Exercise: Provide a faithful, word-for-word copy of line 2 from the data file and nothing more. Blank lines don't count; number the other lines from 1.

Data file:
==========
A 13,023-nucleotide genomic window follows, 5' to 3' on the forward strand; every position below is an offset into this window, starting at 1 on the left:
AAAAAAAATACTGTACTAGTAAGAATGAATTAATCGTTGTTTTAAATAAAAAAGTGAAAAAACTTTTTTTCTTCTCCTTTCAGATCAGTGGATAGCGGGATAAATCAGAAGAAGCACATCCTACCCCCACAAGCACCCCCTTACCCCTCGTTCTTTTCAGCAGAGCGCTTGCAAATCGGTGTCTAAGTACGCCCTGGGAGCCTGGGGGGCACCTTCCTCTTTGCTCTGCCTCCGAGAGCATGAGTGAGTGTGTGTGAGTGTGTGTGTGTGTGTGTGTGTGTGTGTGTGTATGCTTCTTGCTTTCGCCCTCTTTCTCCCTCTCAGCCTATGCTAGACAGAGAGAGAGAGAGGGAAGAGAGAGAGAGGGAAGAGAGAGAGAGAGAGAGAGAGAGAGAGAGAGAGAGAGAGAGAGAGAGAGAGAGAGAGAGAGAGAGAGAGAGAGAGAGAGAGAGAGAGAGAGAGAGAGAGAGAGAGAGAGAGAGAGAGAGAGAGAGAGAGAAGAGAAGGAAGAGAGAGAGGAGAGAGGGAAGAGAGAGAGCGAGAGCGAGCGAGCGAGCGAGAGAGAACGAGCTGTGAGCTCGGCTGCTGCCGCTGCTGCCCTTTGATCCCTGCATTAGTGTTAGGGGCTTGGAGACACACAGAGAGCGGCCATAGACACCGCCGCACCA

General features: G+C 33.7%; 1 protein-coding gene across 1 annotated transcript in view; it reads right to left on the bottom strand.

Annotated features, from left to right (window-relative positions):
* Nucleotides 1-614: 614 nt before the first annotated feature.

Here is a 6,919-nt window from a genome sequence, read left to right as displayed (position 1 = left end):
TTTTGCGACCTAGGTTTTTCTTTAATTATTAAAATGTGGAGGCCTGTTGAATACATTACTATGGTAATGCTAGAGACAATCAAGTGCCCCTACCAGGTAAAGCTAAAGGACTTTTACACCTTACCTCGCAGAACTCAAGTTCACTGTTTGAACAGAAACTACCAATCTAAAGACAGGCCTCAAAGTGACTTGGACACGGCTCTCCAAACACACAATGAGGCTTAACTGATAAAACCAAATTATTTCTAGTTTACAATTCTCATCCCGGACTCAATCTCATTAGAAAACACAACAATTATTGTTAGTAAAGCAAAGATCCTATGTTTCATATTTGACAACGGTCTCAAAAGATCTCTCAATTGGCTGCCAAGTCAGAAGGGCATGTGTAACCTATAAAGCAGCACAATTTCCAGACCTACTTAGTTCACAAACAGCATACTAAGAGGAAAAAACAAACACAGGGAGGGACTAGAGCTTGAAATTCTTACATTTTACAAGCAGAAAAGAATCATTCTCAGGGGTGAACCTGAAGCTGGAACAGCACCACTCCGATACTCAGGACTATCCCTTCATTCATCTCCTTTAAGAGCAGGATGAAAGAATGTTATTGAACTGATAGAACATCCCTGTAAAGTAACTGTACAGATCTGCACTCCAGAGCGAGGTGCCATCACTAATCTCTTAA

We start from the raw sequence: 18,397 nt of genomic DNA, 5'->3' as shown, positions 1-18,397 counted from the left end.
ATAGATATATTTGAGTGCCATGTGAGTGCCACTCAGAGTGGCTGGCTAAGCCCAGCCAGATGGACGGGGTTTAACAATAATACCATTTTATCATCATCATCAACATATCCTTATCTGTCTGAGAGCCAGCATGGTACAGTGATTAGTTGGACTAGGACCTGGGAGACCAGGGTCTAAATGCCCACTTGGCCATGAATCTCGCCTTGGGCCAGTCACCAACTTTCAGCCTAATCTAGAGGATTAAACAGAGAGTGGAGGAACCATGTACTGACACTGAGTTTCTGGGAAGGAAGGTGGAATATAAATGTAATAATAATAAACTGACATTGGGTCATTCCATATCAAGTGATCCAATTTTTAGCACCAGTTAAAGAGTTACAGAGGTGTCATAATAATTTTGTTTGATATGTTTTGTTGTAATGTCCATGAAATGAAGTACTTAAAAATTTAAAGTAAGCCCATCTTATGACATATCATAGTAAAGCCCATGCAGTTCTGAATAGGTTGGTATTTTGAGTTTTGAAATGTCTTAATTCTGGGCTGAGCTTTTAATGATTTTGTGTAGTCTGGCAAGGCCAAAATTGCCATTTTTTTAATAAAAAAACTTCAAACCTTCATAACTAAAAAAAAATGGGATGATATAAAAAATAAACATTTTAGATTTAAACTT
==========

AAAAAAAATACTGTACTAGTAAGAATGAATTAATCGTTGTTTTAAATAAAAAAGTGAAAAAACTTTTTTTCTTCTCCTTTCAGATCAGTGGATAGCGGGATAAATCAGAAGAAGCACATCCTACCCCCACAAGCACCCCCTTACCCCTCGTTCTTTTCAGCAGAGCGCTTGCAAATCGGTGTCTAAGTACGCCCTGGGAGCCTGGGGGGCACCTTCCTCTTTGCTCTGCCTCCGAGAGCATGAGTGAGTGTGTGTGAGTGTGTGTGTGTGTGTGTGTGTGTGTGTGTGTATGCTTCTTGCTTTCGCCCTCTTTCTCCCTCTCAGCCTATGCTAGACAGAGAGAGAGAGAGGGAAGAGAGAGAGAGGGAAGAGAGAGAGAGAGAGAGAGAGAGAGAGAGAGAGAGAGAGAGAGAGAGAGAGAGAGAGAGAGAGAGAGAGAGAGAGAGAGAGAGAGAGAGAGAGAGAGAGAGAGAGAGAGAGAGAGAGAGAGAGAGAGAGAAGAGAAGGAAGAGAGAGAGGAGAGAGGGAAGAGAGAGAGCGAGAGCGAGCGAGCGAGCGAGAGAGAACGAGCTGTGAGCTCGGCTGCTGCCGCTGCTGCCCTTTGATCCCTGCATTAGTGTTAGGGGCTTGGAGACACACAGAGAGCGGCCATAGACACCGCCGCACCA